• Thanks so much for your comment Emily, it’s a really interesting point. Personally I have had really good results from Twitter requests which have been seen by people on LinkedIn. It saves me time because it connects with two networks at once.

    Whilst LinkedIn did start off as being very ‘suit and tie’, I think it has grown beyond that now and your network is what you you make it. So my network is a combination of media and business people and not especially straightlaced. Whilst they may be different arenas, you take yourself with you wherever you go, and the point about social media marketing is that your authentic personality is very much to the forefront. Hopefully people will respond to that, and if they don’t then you probably wouldn’t have worked well together anyway.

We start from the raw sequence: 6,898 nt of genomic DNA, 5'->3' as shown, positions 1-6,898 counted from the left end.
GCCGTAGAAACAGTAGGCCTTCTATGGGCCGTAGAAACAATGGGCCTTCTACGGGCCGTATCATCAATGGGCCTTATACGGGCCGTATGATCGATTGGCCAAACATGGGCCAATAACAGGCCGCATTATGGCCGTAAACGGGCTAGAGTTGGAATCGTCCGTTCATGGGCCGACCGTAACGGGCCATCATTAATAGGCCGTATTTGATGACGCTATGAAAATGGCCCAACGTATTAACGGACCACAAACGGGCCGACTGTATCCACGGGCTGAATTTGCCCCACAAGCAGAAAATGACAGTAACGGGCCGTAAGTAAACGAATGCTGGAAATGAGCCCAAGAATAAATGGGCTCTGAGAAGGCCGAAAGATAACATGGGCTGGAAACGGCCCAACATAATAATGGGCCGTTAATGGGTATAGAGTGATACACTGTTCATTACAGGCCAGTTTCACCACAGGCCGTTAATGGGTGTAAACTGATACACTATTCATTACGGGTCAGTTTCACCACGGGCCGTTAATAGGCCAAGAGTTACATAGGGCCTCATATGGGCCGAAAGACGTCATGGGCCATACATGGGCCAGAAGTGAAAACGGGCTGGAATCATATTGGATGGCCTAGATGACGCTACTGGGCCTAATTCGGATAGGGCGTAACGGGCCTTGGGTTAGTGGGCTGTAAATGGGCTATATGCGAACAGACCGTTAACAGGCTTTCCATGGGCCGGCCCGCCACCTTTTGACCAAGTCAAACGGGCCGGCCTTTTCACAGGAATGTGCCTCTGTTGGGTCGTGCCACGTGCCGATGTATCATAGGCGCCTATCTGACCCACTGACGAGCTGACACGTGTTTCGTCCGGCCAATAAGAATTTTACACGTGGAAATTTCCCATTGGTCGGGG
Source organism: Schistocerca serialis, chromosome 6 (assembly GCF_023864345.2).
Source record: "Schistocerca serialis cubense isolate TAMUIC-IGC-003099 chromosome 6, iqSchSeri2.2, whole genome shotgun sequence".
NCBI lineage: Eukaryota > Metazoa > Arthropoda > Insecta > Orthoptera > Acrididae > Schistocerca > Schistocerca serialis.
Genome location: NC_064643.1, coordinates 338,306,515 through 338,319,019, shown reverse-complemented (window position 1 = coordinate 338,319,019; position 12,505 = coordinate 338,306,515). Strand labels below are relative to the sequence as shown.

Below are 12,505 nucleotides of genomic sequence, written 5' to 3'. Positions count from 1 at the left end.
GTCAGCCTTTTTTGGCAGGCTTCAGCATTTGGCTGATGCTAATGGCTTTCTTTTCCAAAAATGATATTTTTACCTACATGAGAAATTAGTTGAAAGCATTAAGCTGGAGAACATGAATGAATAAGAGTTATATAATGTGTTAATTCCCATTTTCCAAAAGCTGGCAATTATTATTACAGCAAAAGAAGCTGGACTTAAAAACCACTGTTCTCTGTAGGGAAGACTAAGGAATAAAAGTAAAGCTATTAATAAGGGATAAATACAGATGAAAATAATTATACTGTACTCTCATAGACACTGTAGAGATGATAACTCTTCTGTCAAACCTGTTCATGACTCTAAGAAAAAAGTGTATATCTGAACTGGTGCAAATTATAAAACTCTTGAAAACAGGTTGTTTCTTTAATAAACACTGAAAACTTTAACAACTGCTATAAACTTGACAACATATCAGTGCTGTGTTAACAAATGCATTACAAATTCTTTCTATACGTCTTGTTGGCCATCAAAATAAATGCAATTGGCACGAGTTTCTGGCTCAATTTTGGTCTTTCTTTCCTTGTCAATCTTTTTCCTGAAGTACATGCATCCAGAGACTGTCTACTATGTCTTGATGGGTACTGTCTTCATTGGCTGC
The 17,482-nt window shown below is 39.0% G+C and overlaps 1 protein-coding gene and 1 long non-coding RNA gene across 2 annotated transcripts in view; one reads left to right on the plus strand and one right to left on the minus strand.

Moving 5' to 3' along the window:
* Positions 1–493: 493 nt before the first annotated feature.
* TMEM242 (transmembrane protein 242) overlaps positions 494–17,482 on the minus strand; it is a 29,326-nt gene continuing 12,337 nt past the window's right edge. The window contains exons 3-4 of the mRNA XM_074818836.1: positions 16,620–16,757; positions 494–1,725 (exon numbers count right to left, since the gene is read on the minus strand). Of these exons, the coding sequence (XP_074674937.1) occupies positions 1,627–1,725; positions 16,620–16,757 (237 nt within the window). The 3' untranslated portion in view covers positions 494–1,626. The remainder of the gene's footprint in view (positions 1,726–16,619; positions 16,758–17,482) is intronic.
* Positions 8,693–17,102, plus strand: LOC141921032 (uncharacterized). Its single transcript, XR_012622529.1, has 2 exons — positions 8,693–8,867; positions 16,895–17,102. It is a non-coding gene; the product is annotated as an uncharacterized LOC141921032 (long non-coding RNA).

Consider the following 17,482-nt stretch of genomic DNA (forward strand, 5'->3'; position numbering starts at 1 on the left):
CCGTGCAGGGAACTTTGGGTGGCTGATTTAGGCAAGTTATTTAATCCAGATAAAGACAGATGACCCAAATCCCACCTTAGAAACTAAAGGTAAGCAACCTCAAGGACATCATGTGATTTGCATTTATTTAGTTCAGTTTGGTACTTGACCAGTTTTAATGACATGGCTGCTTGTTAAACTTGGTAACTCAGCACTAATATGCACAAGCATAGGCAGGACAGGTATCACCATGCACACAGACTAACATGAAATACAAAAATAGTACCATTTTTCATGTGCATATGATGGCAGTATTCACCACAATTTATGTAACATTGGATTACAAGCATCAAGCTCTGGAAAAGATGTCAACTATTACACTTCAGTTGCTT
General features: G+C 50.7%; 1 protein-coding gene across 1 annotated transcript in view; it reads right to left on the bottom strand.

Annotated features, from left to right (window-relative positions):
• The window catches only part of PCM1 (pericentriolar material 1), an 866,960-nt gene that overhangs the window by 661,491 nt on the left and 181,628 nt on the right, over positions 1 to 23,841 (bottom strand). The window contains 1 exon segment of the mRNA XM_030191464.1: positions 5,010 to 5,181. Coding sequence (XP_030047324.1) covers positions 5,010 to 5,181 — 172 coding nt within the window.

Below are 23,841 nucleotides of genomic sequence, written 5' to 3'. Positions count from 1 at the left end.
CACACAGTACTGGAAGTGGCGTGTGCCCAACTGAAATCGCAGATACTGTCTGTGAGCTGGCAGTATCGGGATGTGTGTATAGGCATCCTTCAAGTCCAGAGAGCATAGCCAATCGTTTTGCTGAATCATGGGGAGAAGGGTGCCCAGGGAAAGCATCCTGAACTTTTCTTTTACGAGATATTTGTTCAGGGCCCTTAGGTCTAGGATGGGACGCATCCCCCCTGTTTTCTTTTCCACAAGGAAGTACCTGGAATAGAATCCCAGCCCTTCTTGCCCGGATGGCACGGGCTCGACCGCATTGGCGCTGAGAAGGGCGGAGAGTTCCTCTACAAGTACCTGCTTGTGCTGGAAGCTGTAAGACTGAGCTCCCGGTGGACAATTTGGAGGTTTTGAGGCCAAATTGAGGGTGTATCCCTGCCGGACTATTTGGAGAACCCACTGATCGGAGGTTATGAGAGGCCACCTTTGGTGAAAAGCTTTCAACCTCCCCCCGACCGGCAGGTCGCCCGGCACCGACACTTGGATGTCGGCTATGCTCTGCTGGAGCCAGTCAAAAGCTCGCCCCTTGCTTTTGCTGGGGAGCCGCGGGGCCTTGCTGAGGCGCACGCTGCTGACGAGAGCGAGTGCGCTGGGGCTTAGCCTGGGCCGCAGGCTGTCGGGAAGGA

• Emily Carlisle (@MTJAM)

    I take your point, and agree (largely) with it. Showing your true personality is important to fit clients who ‘fit’ well with your services. And I definitely agree that it’s a real time-saver to issue #journorequests via two networks at the same time. I do object, though, to dozens of LinkedIn updates about X Factor…

  • See, I don’t think I would go near LinkedIn during X Factor. I can barely face Twitter as it is…

  • Thanks very much Paul, glad you found it useful

  • Great tips Joanne. I’m just dipping my toe into the world of social media as a way of getting freelance work to boost my (at the moment non-existant) day job – so these were really useful.

    For those worried about filling their Linkedin page with X-Factor references, I run two accounts through Hootsuite. One which is my professional one, where I’m a bit more careful with what I say, & an extra-curricular one under a nickname where I put the world to rights, play truant and generally talk nonsense.